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The jumble of buildings was without any sort of general plan. Apparently a courtyard and the structures about it had been found necessary for housing the beasts and their attendants and had been bought by the management of the Colosseum. When it was overtaxed, as the number of animals exhibited increased, an adjacent property had been acquired and annexed.

I hold no man justified in condemning Commodus because he gloried in clubbing ostriches. The incident I recall occurred when spring had already waned and was merging into summer. The lower tiers of the Colosseum were well filled with senators, nobles and other persons of sufficient importance to be invited. None of the Vestals were present and their box was occupied by Marcia and her intimates.

But what does remain attests an unparalleled grandeur the broken pillars of the Forum; the lofty columns of Trajan and Marcus Aurelius; the Pantheon, lifting its spacious dome two hundred feet into the air; the mere vestibule of the Baths of Agrippa; the triumphal arches of Titus and Trajan and Constantine; the bridges which span the Tiber; the aqueducts which cross the Campagna; the Cloaca Maxima, which drained the marshes and lakes of the infant city; but above all, the Colosseum.

They are commonly very serious, though they doubtless all have their moments of gayety; and in the Colosseum I saw a French party grouped for photography by a young woman of their number, who ran up and down before them with a kodak and coquettishly hustled them into position with pretty, bird-like chirpings of appeal and reproach, and much graceful self-evidencing.

And after the pillaging of the temples, the theft of the bronze roofs and marble columns, the climax came with the filching of the stones torn from the Colosseum and the Theatre of Marcellus, with the pounding of the statuary and sculpture-work, thrown into kilns to procure the lime needed for the new monuments of Catholic Rome. It was nearly one o'clock, and Pierre awoke as from a dream.

This great palace was completed by Otho, but did not long remain entire, as Vespasian restored to the people the lands of which Nero had unjustly deprived them, and erected in its place the mighty Colosseum, and the magnificent Temple of Peace.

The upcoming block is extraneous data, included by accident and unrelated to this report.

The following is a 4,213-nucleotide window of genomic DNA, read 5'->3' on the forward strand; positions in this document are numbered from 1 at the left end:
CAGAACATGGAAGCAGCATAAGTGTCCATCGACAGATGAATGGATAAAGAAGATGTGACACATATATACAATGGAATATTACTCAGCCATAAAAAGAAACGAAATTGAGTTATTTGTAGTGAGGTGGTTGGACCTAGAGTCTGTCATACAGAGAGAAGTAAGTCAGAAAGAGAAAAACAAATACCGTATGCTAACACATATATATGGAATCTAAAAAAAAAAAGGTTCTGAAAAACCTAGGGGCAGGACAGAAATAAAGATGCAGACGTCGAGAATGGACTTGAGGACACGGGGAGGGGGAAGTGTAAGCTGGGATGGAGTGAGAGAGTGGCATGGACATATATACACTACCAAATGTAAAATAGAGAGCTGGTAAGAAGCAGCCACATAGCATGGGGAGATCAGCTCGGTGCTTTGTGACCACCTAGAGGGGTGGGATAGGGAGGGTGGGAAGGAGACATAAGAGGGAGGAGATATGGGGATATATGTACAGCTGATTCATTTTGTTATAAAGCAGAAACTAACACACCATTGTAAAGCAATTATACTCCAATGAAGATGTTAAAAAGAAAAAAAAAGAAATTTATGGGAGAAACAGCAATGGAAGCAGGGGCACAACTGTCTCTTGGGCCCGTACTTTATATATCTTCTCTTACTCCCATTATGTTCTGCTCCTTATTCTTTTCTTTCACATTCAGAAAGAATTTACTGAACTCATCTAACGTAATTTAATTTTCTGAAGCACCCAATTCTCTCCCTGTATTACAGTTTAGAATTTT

Travertine, usually called Lapis Tiburtinus, a straw-coloured volcanic limestone excavated in the plain below Tivoli, which has the useful property of hardening on exposure, was now used as the principal building-stone instead of the former lavas and tufas; and the Colosseum, entirely constructed of travertine, which was treated in the middle ages as a quarry, out of which were built many of the palaces and churches of Rome, attests to this day the beauty and durability of this material.

From this place Caligula had a bridge erected to Baiae, about 4000 paces in length. He undertook this gigantic work in consequence of a prophecy that was made to him, that he would no more become emperor than he could ride to Baiae on horseback. This prophecy he confuted, and became emperor. Of the amphitheatre and the colosseum not a trace remains.

And we may realize the depth of Rome's abhorrence for the dead tyrant, as we think of how Vespasian and his son Titus pulled down the enchanted palace for the people's sake, and built the Colosseum where the artificial lake had been, and their great baths on the very foundations of Nero's gorgeous dwelling.

And closing up the view is the grandest ruin in the world, the stupendous broken circle of the Colosseum, rising tier above tier into the blue sky, burnt deep brown by the suns of ages, holding the spectator breathless with wonder, and thrilling the mind with the awful associations connected with it. The Forum lies like an open sepulchre in the heart of old Rome.

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